Why is malaria on the rise again?

DAR ES SALAAM – Mosquitoes are often described as the most dangerous animals on earth, because the diseases they transmit – including malaria, dengue, and Zika – cause more than a million deaths annually. But strategies for mitigating these threats remain far from adequate.

Consider malaria, which, according to the World Health Organisation, infected over 200 million people in 2017, killing 435,000. Until the 1940s or so, anti-malaria strategies rested on three pillars: better environmental management, improved housing, and stronger health systems. Accounting for the mechanisms of malaria transmission (first described over 100 years ago), public-health authorities focused on minimising the proliferation of the Anopheles mosquito, people’s exposure to it, and their access to appropriate medical care.

The countries that adopted this approach achieved great progress – and in most cases, have remained malaria-free. In the United States, for example, malaria deaths declined by 75 per cent between 1920 and 1939.

Then, in the 1940s, the arrival of the highly effective insecticide Dichlorodiphenyltrichloroethane (DDT) changed everything. DDT quickly became the cornerstone of malaria-control strategies, including the first attempt to eradicate malaria globally. Thanks to widespread its use, substantial progress on malaria was made in Europe, the Americas, the Caribbean, and some parts of Asia.

In Africa, however, the DDT-based malaria campaign largely never got off the ground, owing to a poor logistical capacity, ineffective public-health administration systems, or a lack of resources to scale up use. Starting in the 1960s, malaria cases skyrocketed across the continent.

But the world started paying attention only in the late 1990s, when malaria was causing over one million deaths annually and contributing to economic stagnation through lost labor productivity. Finally, in 2000, African heads of state and government gathered in Abuja, Nigeria, to confront the emergency, pledging to halve malaria mortality by 2010.

Faced with limited funding and capacity, however, governments handed over much of the responsibility for fulfilling their commitment to external donors, bilateral partners, and non-governmental agencies. The strategies that emerged emphasised distributing easy-to-use commodities – including insecticides, insecticide-treated mosquito nets, and artemisinin-based antimalarial medicines – and expanding access to prompt diagnosis.

From 2000 to 2015, the number of malaria deaths in Africa was halved and 750,000 malaria cases were averted. Experts credit insecticide-treated nets, house spraying, and artemisinin-based treatments with 80 per cent of these gains.

But, despite its advantages, there is a serious problem with this approach: it has fueled the rise of a massive malaria-control industry that is increasingly disconnected from the core mission of keeping communities healthy.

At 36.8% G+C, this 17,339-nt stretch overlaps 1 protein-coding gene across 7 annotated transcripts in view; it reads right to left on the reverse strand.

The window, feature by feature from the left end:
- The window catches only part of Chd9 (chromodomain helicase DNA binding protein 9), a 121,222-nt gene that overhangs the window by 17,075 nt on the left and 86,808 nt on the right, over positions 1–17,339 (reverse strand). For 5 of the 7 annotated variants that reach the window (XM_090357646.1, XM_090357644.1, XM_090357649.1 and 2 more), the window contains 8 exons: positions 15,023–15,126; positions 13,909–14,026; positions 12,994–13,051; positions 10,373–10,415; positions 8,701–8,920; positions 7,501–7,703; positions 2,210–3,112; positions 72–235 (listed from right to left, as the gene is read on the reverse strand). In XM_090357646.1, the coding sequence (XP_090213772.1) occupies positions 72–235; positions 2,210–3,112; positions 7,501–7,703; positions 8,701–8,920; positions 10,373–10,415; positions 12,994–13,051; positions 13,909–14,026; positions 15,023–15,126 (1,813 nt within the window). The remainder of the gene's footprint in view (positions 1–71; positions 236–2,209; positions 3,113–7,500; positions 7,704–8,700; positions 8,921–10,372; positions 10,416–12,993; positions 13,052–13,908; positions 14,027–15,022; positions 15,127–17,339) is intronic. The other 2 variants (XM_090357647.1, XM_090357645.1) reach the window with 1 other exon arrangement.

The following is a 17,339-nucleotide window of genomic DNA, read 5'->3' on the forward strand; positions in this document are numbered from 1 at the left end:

The most affected African countries – Burkina Faso, Cameroon, Democratic Republic of Congo, Ghana, Mozambique, Niger, Nigeria, and Uganda, which together account for 60 per cent of the global malaria burden – regularly import the bed nets, insecticides, and medicines being promoted by industry players. Yet malaria is on the rise again, with the number of new cases rising in 16 African countries by more than 100,000 from 2016 to 2017, according to the WHO. It does not help that “commoditization” of malaria control has also contributed to the depletion of practical malaria expertise in endemic countries.

As the world pursues the Sustainable Development Goals – which include the target of ending the malaria epidemic by 2030 – it must rethink its approach. If global anti-malaria campaigns regress, malaria cases could surge by up to 74 per cent by 2030. But even if commodity-based strategies are maintained, the result will be only a marginal reduction of global malaria incidence in 2030, relative to 2016.

That is why, as major international partners continue to advance the commodity-based approach, African governments and other partners should be pursuing a long-term strategy focused on building resilience. They should be localizing the manufacture of mosquito nets, upgrading housing (such as by screening windows and closing eaves), ensuring that health systems have the capacity to identify and treat new malaria cases, and expanding health education in schools and communities.

Given that malaria disproportionately affects the poorest households, there is also a need to focus on boosting food security and, more generally, on improving household economies. Since these programs are not typically managed by health ministries, alliances must be built across relevant sectors. Such a holistic approach will be crucial to progress on the entire SDG agenda.

To fund these efforts, countries should take advantage of domestic resources, subsidies, tax rebates, or other innovative financing mechanisms, such as a $10 malaria levy paid by international travelers visiting endemic countries. As progress accelerated, the burden on national health systems and economies would be reduced, freeing up more resources to support further progress on combating malaria and in related areas.

Commodities can continue to deliver some short-term gains in the fight against malaria. But the only way to defeat the disease once and for all is with a long-term, resilience-building approach.

The writer, a mosquito biologist and public-health expert, is Director of Science at Ifakara Health Institute in Tanzania.

Copyright: Project Syndicate.

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